Our Latest Thinking

Creating institutional power in financialised economies: The firm-profession nexus of advanced business services

– Sabine Dörry –

Despite major crises, financial capitalism is enjoying a period of relative stability. Financial powers – underpinned by the financialisation imperative of the 21st-century capitalist order – are robust and dynamically reinforce the global system’s principal traits and values. The advanced business services (ABS) sector ties in closely with these dynamics and shapes financial capitalism while benefiting disproportionately from it. Yet, ABS’ ability to form and ultimately dominate is little understood. This paper challenges the firm as the predominant unit of analysis and develops an innovative firm-cum-profession framework to comprehend how dynamics along this nexus are systemically entrenched to constitute and invigorate the hegemonic institutional power of contemporary financialisation.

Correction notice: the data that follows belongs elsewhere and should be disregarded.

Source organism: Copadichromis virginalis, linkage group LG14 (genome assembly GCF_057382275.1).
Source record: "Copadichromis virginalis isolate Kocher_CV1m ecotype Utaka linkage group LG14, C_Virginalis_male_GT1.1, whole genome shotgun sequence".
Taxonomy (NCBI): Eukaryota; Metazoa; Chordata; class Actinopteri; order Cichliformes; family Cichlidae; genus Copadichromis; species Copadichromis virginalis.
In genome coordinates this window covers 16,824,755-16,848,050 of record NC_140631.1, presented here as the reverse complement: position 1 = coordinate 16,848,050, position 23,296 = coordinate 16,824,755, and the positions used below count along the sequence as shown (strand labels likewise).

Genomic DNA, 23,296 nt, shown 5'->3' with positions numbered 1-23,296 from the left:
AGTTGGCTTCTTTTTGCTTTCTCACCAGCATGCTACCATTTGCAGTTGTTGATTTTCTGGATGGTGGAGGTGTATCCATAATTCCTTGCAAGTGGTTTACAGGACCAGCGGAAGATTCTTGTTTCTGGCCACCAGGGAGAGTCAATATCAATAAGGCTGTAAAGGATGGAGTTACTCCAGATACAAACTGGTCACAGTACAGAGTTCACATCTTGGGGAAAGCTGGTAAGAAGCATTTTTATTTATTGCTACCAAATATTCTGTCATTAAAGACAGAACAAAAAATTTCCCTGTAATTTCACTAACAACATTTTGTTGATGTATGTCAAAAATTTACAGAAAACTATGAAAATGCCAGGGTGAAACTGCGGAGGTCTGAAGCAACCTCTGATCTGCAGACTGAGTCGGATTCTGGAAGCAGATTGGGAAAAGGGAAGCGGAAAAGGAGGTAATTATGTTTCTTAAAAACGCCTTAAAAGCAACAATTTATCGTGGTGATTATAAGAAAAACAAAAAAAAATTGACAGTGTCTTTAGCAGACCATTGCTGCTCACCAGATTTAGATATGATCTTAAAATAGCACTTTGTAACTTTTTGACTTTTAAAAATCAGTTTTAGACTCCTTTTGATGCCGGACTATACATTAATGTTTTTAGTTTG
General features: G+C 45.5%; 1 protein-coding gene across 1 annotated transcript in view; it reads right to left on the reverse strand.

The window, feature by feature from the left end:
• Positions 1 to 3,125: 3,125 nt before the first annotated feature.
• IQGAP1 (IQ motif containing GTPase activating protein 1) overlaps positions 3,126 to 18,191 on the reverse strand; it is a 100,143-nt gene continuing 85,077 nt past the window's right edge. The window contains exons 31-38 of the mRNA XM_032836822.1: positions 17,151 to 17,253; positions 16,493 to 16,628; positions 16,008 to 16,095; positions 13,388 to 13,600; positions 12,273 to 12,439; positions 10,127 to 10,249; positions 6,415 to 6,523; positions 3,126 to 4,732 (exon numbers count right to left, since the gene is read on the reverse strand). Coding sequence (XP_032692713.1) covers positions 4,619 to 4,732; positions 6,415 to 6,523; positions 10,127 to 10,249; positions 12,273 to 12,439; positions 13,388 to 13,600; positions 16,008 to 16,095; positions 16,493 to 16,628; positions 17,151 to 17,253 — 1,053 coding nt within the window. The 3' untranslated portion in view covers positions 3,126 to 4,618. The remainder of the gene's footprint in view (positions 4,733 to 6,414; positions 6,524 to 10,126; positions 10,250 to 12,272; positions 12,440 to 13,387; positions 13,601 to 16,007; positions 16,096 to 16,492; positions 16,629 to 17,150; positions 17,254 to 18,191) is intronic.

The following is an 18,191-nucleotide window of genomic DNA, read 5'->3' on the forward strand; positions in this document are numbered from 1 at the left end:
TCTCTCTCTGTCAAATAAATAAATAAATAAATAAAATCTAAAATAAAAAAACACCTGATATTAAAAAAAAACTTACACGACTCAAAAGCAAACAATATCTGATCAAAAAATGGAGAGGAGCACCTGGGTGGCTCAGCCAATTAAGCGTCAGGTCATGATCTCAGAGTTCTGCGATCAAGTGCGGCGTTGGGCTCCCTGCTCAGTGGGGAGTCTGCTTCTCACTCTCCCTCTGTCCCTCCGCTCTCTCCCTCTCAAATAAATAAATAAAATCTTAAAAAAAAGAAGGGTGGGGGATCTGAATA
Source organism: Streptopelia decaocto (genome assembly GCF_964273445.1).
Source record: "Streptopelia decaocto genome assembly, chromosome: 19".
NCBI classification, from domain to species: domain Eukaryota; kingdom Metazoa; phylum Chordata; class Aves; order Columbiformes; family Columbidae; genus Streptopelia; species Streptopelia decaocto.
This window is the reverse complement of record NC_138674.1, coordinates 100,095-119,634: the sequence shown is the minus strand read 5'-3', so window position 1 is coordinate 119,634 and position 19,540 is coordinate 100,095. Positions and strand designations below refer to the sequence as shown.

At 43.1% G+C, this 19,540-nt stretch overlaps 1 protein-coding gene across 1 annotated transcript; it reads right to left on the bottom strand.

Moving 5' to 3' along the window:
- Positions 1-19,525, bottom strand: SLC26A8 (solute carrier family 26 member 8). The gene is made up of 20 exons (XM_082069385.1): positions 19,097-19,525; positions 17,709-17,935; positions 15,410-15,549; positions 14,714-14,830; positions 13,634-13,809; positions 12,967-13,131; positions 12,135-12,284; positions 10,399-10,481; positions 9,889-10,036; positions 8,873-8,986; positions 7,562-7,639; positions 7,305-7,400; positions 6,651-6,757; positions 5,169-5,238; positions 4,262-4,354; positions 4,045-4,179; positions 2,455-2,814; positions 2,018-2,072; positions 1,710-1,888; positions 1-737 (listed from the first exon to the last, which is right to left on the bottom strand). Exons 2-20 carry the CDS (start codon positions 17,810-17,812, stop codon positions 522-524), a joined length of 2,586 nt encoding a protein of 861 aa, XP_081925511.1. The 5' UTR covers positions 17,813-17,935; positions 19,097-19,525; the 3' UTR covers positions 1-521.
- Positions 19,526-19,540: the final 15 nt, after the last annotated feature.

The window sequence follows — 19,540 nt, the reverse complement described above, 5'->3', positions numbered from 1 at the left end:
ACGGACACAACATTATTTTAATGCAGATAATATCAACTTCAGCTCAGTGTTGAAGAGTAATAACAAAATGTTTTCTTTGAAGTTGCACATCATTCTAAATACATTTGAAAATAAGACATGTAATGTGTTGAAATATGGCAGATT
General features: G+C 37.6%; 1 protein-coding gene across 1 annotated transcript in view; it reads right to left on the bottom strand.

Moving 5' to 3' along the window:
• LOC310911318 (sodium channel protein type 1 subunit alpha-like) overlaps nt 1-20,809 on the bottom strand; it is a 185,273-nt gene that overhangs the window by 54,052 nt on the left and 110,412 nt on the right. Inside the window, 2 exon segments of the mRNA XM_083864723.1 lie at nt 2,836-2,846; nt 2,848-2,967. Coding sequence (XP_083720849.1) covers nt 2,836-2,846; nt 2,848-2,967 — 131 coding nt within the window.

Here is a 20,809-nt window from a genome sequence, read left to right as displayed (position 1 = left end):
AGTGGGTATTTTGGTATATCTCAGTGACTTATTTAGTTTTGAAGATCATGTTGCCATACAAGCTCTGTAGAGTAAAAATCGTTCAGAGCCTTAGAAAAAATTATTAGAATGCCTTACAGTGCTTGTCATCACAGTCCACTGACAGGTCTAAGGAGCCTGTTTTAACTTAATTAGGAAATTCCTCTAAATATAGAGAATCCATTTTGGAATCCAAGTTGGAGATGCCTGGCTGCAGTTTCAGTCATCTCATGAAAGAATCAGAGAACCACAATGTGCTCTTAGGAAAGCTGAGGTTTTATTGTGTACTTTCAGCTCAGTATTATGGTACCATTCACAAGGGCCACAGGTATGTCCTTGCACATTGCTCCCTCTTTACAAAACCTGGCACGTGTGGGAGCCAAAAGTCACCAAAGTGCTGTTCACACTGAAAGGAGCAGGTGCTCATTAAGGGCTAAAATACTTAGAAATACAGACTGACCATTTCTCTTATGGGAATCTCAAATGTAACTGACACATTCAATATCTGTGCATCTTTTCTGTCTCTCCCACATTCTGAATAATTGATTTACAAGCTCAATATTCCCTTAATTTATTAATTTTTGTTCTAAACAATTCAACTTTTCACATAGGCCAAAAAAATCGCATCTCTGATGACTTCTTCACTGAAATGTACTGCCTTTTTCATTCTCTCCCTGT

The analytical inclusion of ABS professions is important because it has profoundly shaped the socio-economic landscape of and is intricately related to the processes of financialisation, globalisation, and neo-liberalisation. Yet, in contrast to these latter processes, professionalisation has received much less analytical attention as a vital factor shaping the knowledge-based services economy; and where it has been studied, the main focus remains on service firms. I engage with the analytical unit profession more effectively to shed light on its co-production of institutional power, and introduce a new conceptual framework, i.e., the firm-profession nexus. The argument starts from the observation that the ABS industry has been able to increasingly set and enforce standards defined by specific, financialised, epistemologies, which have since not only rewritten the economic and policy textbooks, but also shaped and reproduced dominant forms of expertise and professional practice. In tandem, ABS firms and professions have been sharing and mediating an orientation to economic success as ‘producers’ of professional bodies of knowledge (with knowledge being both a social product and a source of power, cf. Dingwall and Lewis, 2014 [1983]) and inscribed control over ‘epistemological’, ‘moral’ and ‘pragmatic’ authority with particular implications for the larger political and economic order, endorsed, however, by state recognition.

Continue reading here.